Just like Mississippi. The legislature takes up a bill a bill to make it easier for parents to keep their children from getting vaccines while California experiences an outbreak of measles. The Wall Street Journal reported this morning:
Health and school officials in California are racing to stem the spread of a measles outbreak that began at the Disneyland Resort last month and has renewed a debate about a growing trend of opting out of vaccination.
Students lacking measles vaccination are being sent home from schools where the disease has been identified, and health officials are sounding the alarm about the importance getting immunized.
“The safety of students on all of our campuses is our top priority and we will follow all recommendations and necessary guidelines to guarantee their safety,” said Greg Plutko, superintendent of the Huntington Beach Union High School District, where unvaccinated students were sent home until Jan. 29 after a student was diagnosed with measles earlier this month.
The latest outbreak has affected at least 59 people in California and seven others elsewhere in the U.S.
State health officials cautioned on Wednesday that people who haven’t been immunized should avoid public spaces with large crowds, such as theme parks or airports, as part of efforts to control the spread. It is standard protocol to send unvaccinated children home from school when there has been a measles case there, they said.
Officials believe those with vaccinations are safe to go to such places.
Seven of Disneyland’s 27,000 or so employees have been diagnosed with measles, park officials said Thursday, and four of them have been cleared to return to work. Staff have been offered free vaccinations and immunity tests. Attendance at the Anaheim, Calif., resort hasn’t been affected, officials said....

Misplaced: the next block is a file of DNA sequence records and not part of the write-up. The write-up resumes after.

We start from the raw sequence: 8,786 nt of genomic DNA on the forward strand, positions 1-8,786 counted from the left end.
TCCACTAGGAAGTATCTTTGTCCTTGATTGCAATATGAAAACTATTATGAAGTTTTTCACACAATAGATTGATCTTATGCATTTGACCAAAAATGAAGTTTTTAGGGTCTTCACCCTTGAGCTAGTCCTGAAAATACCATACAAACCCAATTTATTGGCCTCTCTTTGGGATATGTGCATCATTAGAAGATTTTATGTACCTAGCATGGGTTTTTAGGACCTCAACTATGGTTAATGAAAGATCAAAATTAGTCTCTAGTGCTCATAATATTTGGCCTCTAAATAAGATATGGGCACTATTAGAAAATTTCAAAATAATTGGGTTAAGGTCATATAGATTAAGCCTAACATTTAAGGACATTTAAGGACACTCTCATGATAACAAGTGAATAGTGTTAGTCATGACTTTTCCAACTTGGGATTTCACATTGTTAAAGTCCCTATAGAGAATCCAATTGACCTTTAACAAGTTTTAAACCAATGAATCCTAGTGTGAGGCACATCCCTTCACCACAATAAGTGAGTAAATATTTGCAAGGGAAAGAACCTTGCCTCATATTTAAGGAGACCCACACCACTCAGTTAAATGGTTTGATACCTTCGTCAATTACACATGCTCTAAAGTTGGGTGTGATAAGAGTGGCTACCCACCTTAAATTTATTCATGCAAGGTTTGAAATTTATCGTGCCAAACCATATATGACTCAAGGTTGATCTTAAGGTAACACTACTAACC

Measles, a highly contagious respiratory disease that begins with a fever, cough and runny nose and evolves into a red rash, can be more disruptive to daily life than other infectious diseases such as chickenpox. In some cases it can lead to severe complications like pneumonia, according to the Centers for Disease Control and Prevention.
Vaccination rates are high nationally; 94.7% of kindergartners in the 2013-2014 school year were vaccinated against measles, mumps and rubella, according to a survey by the CDC in 49 states and the District of Columbia. The vaccine is more than 99% effective, according to California health officials.
But public-health experts are concerned about communities where many families opt out of immunizations for their children. One case of measles can spread quickly in such groups.
These parents fear vaccines can have harmful effects on their children, with some believing that they are linked to autism—concerns that public-health officials and most scientists reject as unfounded.
Most states allow parents to opt out of vaccination for their children for reasons of personal belief or religion.
A study published this month of the electronic health records of roughly 154,000 children in northern California found that vaccine refusal by parents, or the choice not to have all 17 recommended shots, has risen in recent years and occurs more frequently in certain pockets of the population.
The percentage of children who didn’t receive all recommended shots in the study climbed to 12.4% in 2010-2012, up from 8.1% in 2002-2005.
“There’s pretty good evidence that where there are clusters of children who don’t receive all their vaccines, those communities are at higher risk of preventable diseases like measles than other communities,” said Tracy Lieu, director of Kaiser Permanente’s Division of Research in northern California.
While measles was eliminated in the U.S. in 2000—meaning it is not circulating regularly—there have been some severe outbreaks in recent years. From 2001 through 2011, there were 16 outbreaks with more than 10 individual cases each, the largest topping out at 34 cases. In 2013, there were 58 cases in one outbreak in New York; and in 2014, an outbreak among an Amish community in Ohio totaled 383 cases, according to Jane Seward, deputy director at the division of viral diseases at the CDC.